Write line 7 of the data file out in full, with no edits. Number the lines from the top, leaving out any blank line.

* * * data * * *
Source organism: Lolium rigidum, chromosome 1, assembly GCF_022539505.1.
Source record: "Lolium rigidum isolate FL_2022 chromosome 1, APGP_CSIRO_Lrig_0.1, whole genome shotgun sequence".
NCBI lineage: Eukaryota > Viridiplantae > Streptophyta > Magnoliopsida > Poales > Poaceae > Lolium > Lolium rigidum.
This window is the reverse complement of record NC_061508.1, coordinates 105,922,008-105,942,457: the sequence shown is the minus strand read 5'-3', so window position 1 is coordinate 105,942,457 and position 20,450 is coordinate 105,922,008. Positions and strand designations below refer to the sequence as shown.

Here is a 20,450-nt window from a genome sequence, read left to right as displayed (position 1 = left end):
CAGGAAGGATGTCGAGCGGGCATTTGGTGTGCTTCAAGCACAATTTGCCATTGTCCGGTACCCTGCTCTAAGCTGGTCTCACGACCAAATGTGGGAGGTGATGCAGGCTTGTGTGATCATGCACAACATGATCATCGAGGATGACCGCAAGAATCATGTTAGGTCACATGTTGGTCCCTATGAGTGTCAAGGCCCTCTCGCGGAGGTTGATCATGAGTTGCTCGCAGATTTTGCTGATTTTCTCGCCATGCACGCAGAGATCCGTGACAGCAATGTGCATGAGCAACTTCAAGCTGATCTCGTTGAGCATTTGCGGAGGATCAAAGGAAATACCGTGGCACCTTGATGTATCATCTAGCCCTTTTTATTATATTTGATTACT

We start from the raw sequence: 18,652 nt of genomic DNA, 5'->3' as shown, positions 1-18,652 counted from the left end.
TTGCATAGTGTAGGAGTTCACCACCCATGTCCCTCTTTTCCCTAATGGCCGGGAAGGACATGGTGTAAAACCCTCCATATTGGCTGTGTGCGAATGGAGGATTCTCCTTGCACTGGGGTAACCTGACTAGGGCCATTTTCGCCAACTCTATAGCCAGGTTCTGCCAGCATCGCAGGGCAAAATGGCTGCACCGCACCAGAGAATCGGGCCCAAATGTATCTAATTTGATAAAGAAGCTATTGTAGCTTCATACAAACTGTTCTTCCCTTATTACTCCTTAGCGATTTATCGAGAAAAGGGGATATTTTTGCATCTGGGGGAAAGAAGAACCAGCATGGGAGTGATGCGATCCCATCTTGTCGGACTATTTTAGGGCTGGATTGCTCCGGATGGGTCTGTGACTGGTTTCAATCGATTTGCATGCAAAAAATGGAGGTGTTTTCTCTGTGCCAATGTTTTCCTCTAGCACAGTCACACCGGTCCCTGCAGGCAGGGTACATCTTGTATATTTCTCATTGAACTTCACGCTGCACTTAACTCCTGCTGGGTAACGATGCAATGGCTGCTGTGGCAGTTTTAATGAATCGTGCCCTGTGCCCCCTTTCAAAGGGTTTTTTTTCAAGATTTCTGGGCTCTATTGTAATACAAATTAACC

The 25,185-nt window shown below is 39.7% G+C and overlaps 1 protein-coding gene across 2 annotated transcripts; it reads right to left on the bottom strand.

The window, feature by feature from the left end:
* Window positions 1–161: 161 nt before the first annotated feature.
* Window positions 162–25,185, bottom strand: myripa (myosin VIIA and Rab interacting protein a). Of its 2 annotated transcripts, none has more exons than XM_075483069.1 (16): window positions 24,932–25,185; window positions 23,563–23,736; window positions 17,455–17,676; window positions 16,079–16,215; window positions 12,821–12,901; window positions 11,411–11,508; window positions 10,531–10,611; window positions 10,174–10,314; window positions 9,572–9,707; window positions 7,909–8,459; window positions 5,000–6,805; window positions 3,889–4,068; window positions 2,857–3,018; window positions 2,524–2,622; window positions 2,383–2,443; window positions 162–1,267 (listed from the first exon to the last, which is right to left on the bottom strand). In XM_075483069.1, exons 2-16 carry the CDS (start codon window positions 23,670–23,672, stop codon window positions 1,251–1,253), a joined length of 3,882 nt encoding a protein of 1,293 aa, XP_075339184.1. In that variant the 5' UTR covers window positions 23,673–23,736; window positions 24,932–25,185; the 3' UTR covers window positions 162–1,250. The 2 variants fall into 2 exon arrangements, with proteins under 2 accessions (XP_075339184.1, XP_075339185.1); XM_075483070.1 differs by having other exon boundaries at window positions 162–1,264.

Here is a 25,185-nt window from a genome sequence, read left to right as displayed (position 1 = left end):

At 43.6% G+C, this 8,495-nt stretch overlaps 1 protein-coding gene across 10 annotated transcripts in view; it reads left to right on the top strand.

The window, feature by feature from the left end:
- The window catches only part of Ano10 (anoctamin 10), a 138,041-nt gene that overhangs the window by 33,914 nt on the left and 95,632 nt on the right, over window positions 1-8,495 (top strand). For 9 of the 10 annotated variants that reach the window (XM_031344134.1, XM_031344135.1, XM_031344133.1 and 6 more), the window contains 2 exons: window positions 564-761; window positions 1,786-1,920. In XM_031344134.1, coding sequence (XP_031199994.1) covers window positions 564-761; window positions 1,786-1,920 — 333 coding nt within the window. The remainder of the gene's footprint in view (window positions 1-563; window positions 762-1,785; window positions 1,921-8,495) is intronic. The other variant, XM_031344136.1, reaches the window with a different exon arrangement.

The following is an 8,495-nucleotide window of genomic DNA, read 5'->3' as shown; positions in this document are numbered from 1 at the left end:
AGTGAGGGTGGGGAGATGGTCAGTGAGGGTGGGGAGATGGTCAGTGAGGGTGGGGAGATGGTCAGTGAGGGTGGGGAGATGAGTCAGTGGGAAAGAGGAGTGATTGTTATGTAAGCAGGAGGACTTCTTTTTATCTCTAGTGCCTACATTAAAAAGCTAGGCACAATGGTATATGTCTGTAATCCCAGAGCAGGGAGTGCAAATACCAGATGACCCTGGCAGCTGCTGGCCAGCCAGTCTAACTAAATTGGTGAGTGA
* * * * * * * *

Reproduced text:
We start from the raw sequence: 18,652 nt of genomic DNA, 5'->3' as shown, positions 1-18,652 counted from the left end.